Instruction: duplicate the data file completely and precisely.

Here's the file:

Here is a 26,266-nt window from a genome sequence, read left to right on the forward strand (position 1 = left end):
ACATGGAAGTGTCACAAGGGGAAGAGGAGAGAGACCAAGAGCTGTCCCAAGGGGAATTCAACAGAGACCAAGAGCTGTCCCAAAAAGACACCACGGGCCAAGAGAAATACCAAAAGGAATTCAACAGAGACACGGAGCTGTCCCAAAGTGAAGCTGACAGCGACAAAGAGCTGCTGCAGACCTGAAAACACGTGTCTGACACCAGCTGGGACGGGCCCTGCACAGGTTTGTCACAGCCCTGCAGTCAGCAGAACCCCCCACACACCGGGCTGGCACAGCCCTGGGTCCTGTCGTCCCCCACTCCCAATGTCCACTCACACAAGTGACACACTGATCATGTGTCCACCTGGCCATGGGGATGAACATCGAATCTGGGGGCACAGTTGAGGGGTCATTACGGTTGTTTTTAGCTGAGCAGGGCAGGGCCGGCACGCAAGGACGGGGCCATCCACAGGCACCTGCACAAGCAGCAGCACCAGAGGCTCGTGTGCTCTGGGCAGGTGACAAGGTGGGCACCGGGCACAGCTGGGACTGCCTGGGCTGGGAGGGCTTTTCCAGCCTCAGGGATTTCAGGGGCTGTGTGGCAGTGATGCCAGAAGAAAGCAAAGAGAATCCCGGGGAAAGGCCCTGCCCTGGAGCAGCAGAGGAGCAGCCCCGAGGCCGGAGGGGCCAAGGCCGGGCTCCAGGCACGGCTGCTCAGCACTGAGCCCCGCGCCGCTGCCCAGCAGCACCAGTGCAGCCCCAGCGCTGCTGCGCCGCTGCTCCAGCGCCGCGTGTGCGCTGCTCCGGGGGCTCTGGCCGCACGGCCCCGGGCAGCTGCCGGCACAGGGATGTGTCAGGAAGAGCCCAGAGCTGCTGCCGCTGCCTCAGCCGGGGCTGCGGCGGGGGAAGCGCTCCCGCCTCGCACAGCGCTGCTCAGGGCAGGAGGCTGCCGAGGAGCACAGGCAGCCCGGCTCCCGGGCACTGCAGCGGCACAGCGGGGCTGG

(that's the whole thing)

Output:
Here is a 26,266-nt window from a genome sequence, read left to right on the forward strand (position 1 = left end):
ACATGGAAGTGTCACAAGGGGAAGAGGAGAGAGACCAAGAGCTGTCCCAAGGGGAATTCAACAGAGACCAAGAGCTGTCCCAAAAAGACACCACGGGCCAAGAGAAATACCAAAAGGAATTCAACAGAGACACGGAGCTGTCCCAAAGTGAAGCTGACAGCGACAAAGAGCTGCTGCAGACCTGAAAACACGTGTCTGACACCAGCTGGGACGGGCCCTGCACAGGTTTGTCACAGCCCTGCAGTCAGCAGAACCCCCCACACACCGGGCTGGCACAGCCCTGGGTCCTGTCGTCCCCCACTCCCAATGTCCACTCACACAAGTGACACACTGATCATGTGTCCACCTGGCCATGGGGATGAACATCGAATCTGGGGGCACAGTTGAGGGGTCATTACGGTTGTTTTTAGCTGAGCAGGGCAGGGCCGGCACGCAAGGACGGGGCCATCCACAGGCACCTGCACAAGCAGCAGCACCAGAGGCTCGTGTGCTCTGGGCAGGTGACAAGGTGGGCACCGGGCACAGCTGGGACTGCCTGGGCTGGGAGGGCTTTTCCAGCCTCAGGGATTTCAGGGGCTGTGTGGCAGTGATGCCAGAAGAAAGCAAAGAGAATCCCGGGGAAAGGCCCTGCCCTGGAGCAGCAGAGGAGCAGCCCCGAGGCCGGAGGGGCCAAGGCCGGGCTCCAGGCACGGCTGCTCAGCACTGAGCCCCGCGCCGCTGCCCAGCAGCACCAGTGCAGCCCCAGCGCTGCTGCGCCGCTGCTCCAGCGCCGCGTGTGCGCTGCTCCGGGGGCTCTGGCCGCACGGCCCCGGGCAGCTGCCGGCACAGGGATGTGTCAGGAAGAGCCCAGAGCTGCTGCCGCTGCCTCAGCCGGGGCTGCGGCGGGGGAAGCGCTCCCGCCTCGCACAGCGCTGCTCAGGGCAGGAGGCTGCCGAGGAGCACAGGCAGCCCGGCTCCCGGGCACTGCAGCGGCACAGCGGGGCTGG